In less than 20 years, the internet has gone from not existing to being one of the biggest and most influential industries in the world.
Google, which was only founded in 1998, is now the most popular search engine on the web. Every day, billions of people use it to find information, buy products, stream video, and many other uses.
The Three Stages of Search Engines
While we all rely on the internet for practically everything today, most people have no actual idea how it works.
Search engines like Google, Bing!, and others use three basic stages. The first is crawling, where content is discovered. The second is indexing, where the discovered content is analyzed then stored in huge databases. And the third is retrieval, which is when you use Google to find what you are looking for on the web.
Crawling involves scanning a website to get a complete list of everything on it, including page title, keywords, and links to other sites.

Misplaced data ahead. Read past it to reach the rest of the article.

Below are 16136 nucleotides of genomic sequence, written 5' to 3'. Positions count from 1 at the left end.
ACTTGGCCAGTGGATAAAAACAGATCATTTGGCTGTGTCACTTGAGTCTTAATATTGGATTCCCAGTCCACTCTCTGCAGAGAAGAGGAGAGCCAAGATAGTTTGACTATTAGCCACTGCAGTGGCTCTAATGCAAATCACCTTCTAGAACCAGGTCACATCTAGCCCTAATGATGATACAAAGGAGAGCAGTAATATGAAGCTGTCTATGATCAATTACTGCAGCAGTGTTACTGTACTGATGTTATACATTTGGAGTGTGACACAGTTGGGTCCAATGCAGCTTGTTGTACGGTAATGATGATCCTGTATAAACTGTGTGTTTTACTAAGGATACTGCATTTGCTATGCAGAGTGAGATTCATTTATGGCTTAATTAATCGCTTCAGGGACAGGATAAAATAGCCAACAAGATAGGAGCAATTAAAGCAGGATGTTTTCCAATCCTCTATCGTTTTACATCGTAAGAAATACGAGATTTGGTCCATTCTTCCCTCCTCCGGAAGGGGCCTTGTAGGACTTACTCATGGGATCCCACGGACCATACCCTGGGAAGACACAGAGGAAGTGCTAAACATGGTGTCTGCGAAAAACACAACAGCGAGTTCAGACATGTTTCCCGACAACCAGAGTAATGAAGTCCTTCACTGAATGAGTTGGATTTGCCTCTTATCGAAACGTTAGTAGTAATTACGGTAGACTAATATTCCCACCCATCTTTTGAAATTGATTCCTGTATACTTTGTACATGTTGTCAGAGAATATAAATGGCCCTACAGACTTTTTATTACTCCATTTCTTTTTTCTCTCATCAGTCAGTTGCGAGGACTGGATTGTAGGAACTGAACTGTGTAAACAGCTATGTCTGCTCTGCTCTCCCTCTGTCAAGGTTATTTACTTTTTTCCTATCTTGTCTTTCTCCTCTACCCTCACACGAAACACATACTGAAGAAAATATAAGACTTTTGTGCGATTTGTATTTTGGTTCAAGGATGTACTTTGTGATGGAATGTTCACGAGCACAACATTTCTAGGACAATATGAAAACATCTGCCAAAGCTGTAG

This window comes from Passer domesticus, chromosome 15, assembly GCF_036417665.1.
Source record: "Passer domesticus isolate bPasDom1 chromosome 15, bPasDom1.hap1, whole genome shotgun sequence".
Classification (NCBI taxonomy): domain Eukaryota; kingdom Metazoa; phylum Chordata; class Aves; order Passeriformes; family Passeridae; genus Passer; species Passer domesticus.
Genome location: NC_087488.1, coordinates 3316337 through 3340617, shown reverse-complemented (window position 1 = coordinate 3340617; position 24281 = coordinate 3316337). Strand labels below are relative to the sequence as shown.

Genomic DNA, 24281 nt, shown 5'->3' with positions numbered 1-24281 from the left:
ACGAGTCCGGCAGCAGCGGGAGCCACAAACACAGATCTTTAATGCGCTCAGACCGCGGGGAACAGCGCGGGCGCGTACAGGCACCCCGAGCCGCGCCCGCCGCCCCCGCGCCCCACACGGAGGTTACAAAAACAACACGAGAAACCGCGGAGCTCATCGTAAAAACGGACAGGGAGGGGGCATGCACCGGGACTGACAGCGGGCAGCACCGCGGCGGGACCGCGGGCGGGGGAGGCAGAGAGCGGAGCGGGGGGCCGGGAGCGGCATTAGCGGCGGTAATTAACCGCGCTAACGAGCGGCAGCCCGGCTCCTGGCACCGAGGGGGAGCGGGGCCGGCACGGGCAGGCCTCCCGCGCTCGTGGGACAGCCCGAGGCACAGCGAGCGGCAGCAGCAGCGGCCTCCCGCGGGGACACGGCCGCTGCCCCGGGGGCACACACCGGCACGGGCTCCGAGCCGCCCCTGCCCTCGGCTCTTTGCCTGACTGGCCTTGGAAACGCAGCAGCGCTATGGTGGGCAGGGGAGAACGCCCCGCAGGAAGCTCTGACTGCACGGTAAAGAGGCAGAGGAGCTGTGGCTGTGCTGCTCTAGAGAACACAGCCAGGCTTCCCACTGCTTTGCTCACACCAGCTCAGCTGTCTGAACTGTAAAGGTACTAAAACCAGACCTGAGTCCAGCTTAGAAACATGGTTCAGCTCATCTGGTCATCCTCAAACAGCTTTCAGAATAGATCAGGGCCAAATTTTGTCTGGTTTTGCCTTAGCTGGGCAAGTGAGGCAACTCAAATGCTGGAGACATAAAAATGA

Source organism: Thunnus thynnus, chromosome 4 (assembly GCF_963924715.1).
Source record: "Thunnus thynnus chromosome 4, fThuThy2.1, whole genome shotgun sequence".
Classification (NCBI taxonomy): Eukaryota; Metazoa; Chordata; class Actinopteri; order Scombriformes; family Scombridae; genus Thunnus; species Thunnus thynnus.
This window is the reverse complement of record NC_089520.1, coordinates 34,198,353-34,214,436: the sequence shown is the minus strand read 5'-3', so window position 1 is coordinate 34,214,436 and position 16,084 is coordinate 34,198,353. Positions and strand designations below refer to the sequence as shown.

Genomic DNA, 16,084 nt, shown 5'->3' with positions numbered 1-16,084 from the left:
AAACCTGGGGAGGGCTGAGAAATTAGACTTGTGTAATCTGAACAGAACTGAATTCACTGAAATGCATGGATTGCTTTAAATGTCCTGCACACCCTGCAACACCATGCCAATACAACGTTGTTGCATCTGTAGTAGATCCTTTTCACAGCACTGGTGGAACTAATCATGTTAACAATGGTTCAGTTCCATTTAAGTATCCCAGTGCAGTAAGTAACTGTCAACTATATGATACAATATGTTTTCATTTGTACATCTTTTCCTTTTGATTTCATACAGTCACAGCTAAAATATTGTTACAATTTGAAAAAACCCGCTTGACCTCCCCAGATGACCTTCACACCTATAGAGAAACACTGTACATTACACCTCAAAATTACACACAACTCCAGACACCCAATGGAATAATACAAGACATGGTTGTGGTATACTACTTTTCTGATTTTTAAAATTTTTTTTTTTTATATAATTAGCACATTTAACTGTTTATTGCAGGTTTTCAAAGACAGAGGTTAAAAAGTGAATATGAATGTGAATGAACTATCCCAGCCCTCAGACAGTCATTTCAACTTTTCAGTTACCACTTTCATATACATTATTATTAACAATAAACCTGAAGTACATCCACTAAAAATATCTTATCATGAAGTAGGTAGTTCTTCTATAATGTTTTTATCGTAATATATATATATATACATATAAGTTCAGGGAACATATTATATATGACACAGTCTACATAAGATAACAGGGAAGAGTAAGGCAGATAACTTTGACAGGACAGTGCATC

Google uses automated bots called “spiders” to scan hundreds of new websites every second.
How Web Search Engines Work – Indexing
Once a site has been discovered and crawled through, the search engine will then index it, separating it into its various components so that it can be shared with the search engine’s users according to multiple subjects and uses. storing it in vast hard drives capable of holding petabytes worth of data.
Google stores the data its search engine indexes in vast hard drives capable of holding petabytes worth of data.
How Web Search Engines Work – Retrieval
The third and final stage is actually performed by you. When you type keywords into Google’s search engine, you are asking the search engine to retrieve the results it indexed and display them on your device.
Google uses a complex, constantly changing algorithm to display the results in the order the search engine believes will be most useful to you.